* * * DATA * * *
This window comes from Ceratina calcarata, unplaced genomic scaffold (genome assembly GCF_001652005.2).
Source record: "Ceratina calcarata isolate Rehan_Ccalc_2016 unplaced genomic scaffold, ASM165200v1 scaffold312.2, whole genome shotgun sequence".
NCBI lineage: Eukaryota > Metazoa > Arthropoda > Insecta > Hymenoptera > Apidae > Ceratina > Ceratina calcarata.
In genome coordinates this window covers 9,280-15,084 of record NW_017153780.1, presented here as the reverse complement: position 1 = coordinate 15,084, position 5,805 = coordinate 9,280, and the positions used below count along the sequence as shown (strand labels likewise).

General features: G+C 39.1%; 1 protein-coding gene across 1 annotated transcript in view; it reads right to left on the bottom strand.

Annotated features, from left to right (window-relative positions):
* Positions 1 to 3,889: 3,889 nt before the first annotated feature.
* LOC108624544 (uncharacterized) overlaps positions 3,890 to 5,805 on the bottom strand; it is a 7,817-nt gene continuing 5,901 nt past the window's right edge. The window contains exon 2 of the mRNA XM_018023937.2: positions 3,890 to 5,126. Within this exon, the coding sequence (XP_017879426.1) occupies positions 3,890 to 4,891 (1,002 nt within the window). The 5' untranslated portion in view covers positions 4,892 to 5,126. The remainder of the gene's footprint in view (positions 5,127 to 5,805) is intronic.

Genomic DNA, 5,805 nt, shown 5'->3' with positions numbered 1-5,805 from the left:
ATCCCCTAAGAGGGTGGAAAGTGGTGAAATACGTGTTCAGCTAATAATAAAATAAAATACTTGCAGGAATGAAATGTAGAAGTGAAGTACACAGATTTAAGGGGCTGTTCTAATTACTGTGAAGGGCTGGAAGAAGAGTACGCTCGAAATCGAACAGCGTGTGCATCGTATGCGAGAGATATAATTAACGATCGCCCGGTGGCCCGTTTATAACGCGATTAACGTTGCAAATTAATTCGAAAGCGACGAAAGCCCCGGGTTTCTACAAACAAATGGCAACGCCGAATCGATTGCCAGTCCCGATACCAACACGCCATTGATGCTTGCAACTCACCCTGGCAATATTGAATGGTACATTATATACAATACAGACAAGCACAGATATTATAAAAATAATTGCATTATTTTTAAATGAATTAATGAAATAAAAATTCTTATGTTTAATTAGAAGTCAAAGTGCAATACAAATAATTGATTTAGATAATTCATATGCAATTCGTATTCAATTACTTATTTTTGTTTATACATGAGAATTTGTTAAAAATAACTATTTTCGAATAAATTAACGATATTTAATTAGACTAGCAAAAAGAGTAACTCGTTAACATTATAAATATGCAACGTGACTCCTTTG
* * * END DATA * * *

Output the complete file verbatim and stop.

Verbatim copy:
This window comes from Ceratina calcarata, unplaced genomic scaffold (genome assembly GCF_001652005.2).
Source record: "Ceratina calcarata isolate Rehan_Ccalc_2016 unplaced genomic scaffold, ASM165200v1 scaffold312.2, whole genome shotgun sequence".
NCBI lineage: Eukaryota > Metazoa > Arthropoda > Insecta > Hymenoptera > Apidae > Ceratina > Ceratina calcarata.
In genome coordinates this window covers 9,280-15,084 of record NW_017153780.1, presented here as the reverse complement: position 1 = coordinate 15,084, position 5,805 = coordinate 9,280, and the positions used below count along the sequence as shown (strand labels likewise).

General features: G+C 39.1%; 1 protein-coding gene across 1 annotated transcript in view; it reads right to left on the bottom strand.

Annotated features, from left to right (window-relative positions):
* Positions 1 to 3,889: 3,889 nt before the first annotated feature.
* LOC108624544 (uncharacterized) overlaps positions 3,890 to 5,805 on the bottom strand; it is a 7,817-nt gene continuing 5,901 nt past the window's right edge. The window contains exon 2 of the mRNA XM_018023937.2: positions 3,890 to 5,126. Within this exon, the coding sequence (XP_017879426.1) occupies positions 3,890 to 4,891 (1,002 nt within the window). The 5' untranslated portion in view covers positions 4,892 to 5,126. The remainder of the gene's footprint in view (positions 5,127 to 5,805) is intronic.

Genomic DNA, 5,805 nt, shown 5'->3' with positions numbered 1-5,805 from the left:
ATCCCCTAAGAGGGTGGAAAGTGGTGAAATACGTGTTCAGCTAATAATAAAATAAAATACTTGCAGGAATGAAATGTAGAAGTGAAGTACACAGATTTAAGGGGCTGTTCTAATTACTGTGAAGGGCTGGAAGAAGAGTACGCTCGAAATCGAACAGCGTGTGCATCGTATGCGAGAGATATAATTAACGATCGCCCGGTGGCCCGTTTATAACGCGATTAACGTTGCAAATTAATTCGAAAGCGACGAAAGCCCCGGGTTTCTACAAACAAATGGCAACGCCGAATCGATTGCCAGTCCCGATACCAACACGCCATTGATGCTTGCAACTCACCCTGGCAATATTGAATGGTACATTATATACAATACAGACAAGCACAGATATTATAAAAATAATTGCATTATTTTTAAATGAATTAATGAAATAAAAATTCTTATGTTTAATTAGAAGTCAAAGTGCAATACAAATAATTGATTTAGATAATTCATATGCAATTCGTATTCAATTACTTATTTTTGTTTATACATGAGAATTTGTTAAAAATAACTATTTTCGAATAAATTAACGATATTTAATTAGACTAGCAAAAAGAGTAACTCGTTAACATTATAAATATGCAACGTGACTCCTTTG